This will be a reminder for myself on how to set up a basic Arch Linux and not a guide with a lot of
variety on how to set up arch.
I will update this post when I learn something new, while installing arch on one of my machines again.
In the past I did some experiments with
btrfs, but had some problems while rebalancing, and actually used
none of the fancy features like snapshots,
btrfs send or other cool things.
Therefore, I decided to go back to plain old ext4 with lvm. 1
Well, I actually used local snapshots bet never had to recover anything.
A lot of this is based on the excellent (german) post from Thomas Leister 2.
Everything is (as always) documented in the arch wiki. 3
Just a quick overview about the features before we get started.
- ext4 Filesystem with lvm
- encrypted root partition next to unencrypted
- EFI-Boot with systemd
1. Setup partitions
The disk Layout will look like this:
So let’s get started with the partitioning.
At first we will create the boot partition.
I will use
/dev/sda as a placeholder, this could be anything on your local machine.
1 = boot partition: gdisk /dev/sda o n enter enter +512M ef00
After the boot partition is set up, we will use the rest of the space for our data partition.
2 = data: n 2 enter enter enter
Write the changes to disk with
Now we are ready for the next step, the encryption.
Setup LUKS encryption
Now to the disk encryption,
dev/sda2 is the earlier created data partition.
cryptsetup --cipher aes-xts-plain64 --key-size 512 --hash sha512 --use-random luksFormat /dev/sda2
LVM and format partitions
# Open the earlier created encrypted disk partition cryptsetup luksOpen /dev/sda2 lvm pvcreate /dev/mapper/lvm vgcreate main /dev/mapper/lvm # Adjust to the actual memory size lvcreate -L 16G -n swap main lvcreate -l 100%FREE -n root main mkswap /dev/mapper/main-swap # You can use whatever you want instead of ext4 mkfs.ext4 /dev/mapper/main-root # The ESP must be formated as vfat mkfs.vfat /dev/sda1
mount /dev/mapper/main-root /mnt mkdir /mnt/boot mount /dev/sda1 /mnt/boot swapon /dev/mapper/main-swap
Get network access
If you have an ethernet jack on your device this should work out of the box.
Get the fastest local mirror
Get the fastest local mirror to speed up the installation of the base system.
reflector --latest 10 --country Germany --sort rate --save /etc/pacman.d/mirrorlist
Install base system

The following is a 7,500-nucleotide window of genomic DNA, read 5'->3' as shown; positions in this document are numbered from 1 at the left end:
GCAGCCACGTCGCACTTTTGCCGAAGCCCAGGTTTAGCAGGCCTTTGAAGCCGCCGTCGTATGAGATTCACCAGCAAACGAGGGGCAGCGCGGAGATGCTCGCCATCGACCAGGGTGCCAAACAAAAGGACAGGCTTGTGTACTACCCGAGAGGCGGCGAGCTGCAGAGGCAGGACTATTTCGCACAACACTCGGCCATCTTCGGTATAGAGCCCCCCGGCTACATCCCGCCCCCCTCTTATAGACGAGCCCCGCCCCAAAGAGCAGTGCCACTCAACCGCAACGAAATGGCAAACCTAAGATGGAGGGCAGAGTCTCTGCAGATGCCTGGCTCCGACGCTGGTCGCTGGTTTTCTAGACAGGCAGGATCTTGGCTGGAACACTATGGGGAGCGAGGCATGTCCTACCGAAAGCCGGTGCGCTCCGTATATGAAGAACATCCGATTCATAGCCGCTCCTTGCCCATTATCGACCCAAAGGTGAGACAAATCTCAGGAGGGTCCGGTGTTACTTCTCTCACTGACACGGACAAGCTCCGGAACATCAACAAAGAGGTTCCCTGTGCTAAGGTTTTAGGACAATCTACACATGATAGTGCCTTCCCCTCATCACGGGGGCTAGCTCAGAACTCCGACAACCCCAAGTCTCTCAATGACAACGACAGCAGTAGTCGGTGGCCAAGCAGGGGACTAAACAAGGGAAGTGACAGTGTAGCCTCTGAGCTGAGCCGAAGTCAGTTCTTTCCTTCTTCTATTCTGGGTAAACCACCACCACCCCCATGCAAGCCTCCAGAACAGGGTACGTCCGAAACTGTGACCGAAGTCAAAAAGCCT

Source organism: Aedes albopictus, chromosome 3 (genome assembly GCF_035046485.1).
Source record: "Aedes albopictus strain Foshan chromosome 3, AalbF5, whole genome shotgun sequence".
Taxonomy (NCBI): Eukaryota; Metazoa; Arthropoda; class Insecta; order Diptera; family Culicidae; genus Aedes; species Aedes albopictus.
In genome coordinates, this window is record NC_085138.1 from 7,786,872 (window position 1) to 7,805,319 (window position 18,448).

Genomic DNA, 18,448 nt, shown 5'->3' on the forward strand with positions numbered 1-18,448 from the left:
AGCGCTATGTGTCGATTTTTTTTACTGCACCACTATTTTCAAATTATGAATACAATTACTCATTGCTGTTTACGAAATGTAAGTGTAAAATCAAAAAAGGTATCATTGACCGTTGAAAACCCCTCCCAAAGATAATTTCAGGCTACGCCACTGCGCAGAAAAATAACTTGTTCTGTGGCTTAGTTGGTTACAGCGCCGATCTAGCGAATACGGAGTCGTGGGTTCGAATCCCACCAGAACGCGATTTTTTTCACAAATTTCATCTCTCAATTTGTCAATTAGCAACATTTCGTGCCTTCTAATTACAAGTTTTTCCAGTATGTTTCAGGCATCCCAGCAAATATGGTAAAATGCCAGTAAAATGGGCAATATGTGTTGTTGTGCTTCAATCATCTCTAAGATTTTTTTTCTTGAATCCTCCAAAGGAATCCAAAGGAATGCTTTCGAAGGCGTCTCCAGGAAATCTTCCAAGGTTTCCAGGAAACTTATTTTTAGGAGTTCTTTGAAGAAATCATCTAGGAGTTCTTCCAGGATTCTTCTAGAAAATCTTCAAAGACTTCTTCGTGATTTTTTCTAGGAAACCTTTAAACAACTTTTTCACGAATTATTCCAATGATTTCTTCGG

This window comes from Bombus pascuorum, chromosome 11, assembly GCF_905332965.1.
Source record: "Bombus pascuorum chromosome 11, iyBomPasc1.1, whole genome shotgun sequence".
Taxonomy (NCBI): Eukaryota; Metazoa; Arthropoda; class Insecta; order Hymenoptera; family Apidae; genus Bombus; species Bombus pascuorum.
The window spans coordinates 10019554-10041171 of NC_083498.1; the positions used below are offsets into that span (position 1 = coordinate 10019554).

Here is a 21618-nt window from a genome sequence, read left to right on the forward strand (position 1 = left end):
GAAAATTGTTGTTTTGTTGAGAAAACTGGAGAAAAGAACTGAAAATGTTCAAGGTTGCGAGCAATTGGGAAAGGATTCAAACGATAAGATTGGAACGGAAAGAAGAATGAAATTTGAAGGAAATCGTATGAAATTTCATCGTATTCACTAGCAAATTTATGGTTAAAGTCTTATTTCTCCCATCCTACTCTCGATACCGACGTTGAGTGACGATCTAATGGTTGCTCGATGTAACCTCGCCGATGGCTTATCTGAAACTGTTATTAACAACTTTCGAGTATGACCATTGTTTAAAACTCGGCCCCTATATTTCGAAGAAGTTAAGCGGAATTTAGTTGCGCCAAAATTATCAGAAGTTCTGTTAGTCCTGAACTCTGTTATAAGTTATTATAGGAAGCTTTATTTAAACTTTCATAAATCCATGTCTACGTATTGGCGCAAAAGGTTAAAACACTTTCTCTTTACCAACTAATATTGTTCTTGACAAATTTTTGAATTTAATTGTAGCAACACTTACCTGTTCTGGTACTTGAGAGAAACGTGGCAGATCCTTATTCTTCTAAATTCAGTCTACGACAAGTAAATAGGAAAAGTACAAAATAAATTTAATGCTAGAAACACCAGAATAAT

Don’t forget to install
dhcpcd as it was removed from
pacstrap /mnt base linux linux-firmware lvm2 neovim dhcpcd genfstab -U /mnt >> /mnt/etc/fstab # Chroot in the installation arch-chroot /mnt # Set timezone info ln -sf /usr/share/zoneinfo/Region/City /etc/localtime Edit /etc/locale.gen and uncomment en_US.UTF-8 UTF-8 and other needed locales. Generate the locales by running: locale-gen /etc/locale.conf LANG=en_US.UTF-8 # Set hostname nvim /etc/hostname # Change root password passwd
HOOKS="base udev autodetect modconf block keyboard keymap encrypt lvm2 filesystems fsck"
mkinitcpio -p linux
bootctl --path=/boot install /boot/loader/loader.conf default arch
title Arch Linux linux /vmlinuz-linux initrd /initramfs-linux.img options cryptdevice=/dev/sda2:main:allow-discards root=/dev/mapper/main-root resume=/dev/mapper/main-swap
:allow-discards to enable TRIM support.
systemctl enable fstrim.timer to enable
- Exit chroot with
umount /mnt/boot umount /mnt
You can now follow the post-installation recommendation. 4
- Add a user
- Install software
I used this guide a few time for my personal machines. Overall the installation of Arch is straight forward, but as always with Arch you have a lot of possibilities (or opportunities) to use more or less equivalent software to reach the same goal. In this guide I decided on a lot of tools (e.g. systemd-boot instead of grub), because I simply like them or have no idea about newer and maybe better tools for the same problem. If you have any recommendations or improvements, don’t hesitate to share them with me via mail.